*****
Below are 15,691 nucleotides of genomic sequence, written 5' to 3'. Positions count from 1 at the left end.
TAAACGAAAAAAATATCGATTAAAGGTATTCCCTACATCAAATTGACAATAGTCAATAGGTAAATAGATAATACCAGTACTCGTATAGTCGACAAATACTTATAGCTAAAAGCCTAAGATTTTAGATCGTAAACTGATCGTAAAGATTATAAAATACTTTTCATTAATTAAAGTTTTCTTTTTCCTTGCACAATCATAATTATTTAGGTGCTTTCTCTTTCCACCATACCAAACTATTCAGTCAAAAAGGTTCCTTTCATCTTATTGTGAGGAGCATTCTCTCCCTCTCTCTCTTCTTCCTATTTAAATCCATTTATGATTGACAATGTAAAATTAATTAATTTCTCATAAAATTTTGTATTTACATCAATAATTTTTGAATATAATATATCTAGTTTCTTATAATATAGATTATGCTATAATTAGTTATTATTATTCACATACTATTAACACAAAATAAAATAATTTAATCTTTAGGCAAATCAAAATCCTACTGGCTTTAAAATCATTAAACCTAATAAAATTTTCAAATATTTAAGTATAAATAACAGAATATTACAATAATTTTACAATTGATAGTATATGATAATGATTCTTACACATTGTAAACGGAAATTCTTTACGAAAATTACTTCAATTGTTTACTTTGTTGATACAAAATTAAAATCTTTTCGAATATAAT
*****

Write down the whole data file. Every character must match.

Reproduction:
Below are 15,691 nucleotides of genomic sequence, written 5' to 3'. Positions count from 1 at the left end.
TAAACGAAAAAAATATCGATTAAAGGTATTCCCTACATCAAATTGACAATAGTCAATAGGTAAATAGATAATACCAGTACTCGTATAGTCGACAAATACTTATAGCTAAAAGCCTAAGATTTTAGATCGTAAACTGATCGTAAAGATTATAAAATACTTTTCATTAATTAAAGTTTTCTTTTTCCTTGCACAATCATAATTATTTAGGTGCTTTCTCTTTCCACCATACCAAACTATTCAGTCAAAAAGGTTCCTTTCATCTTATTGTGAGGAGCATTCTCTCCCTCTCTCTCTTCTTCCTATTTAAATCCATTTATGATTGACAATGTAAAATTAATTAATTTCTCATAAAATTTTGTATTTACATCAATAATTTTTGAATATAATATATCTAGTTTCTTATAATATAGATTATGCTATAATTAGTTATTATTATTCACATACTATTAACACAAAATAAAATAATTTAATCTTTAGGCAAATCAAAATCCTACTGGCTTTAAAATCATTAAACCTAATAAAATTTTCAAATATTTAAGTATAAATAACAGAATATTACAATAATTTTACAATTGATAGTATATGATAATGATTCTTACACATTGTAAACGGAAATTCTTTACGAAAATTACTTCAATTGTTTACTTTGTTGATACAAAATTAAAATCTTTTCGAATATAAT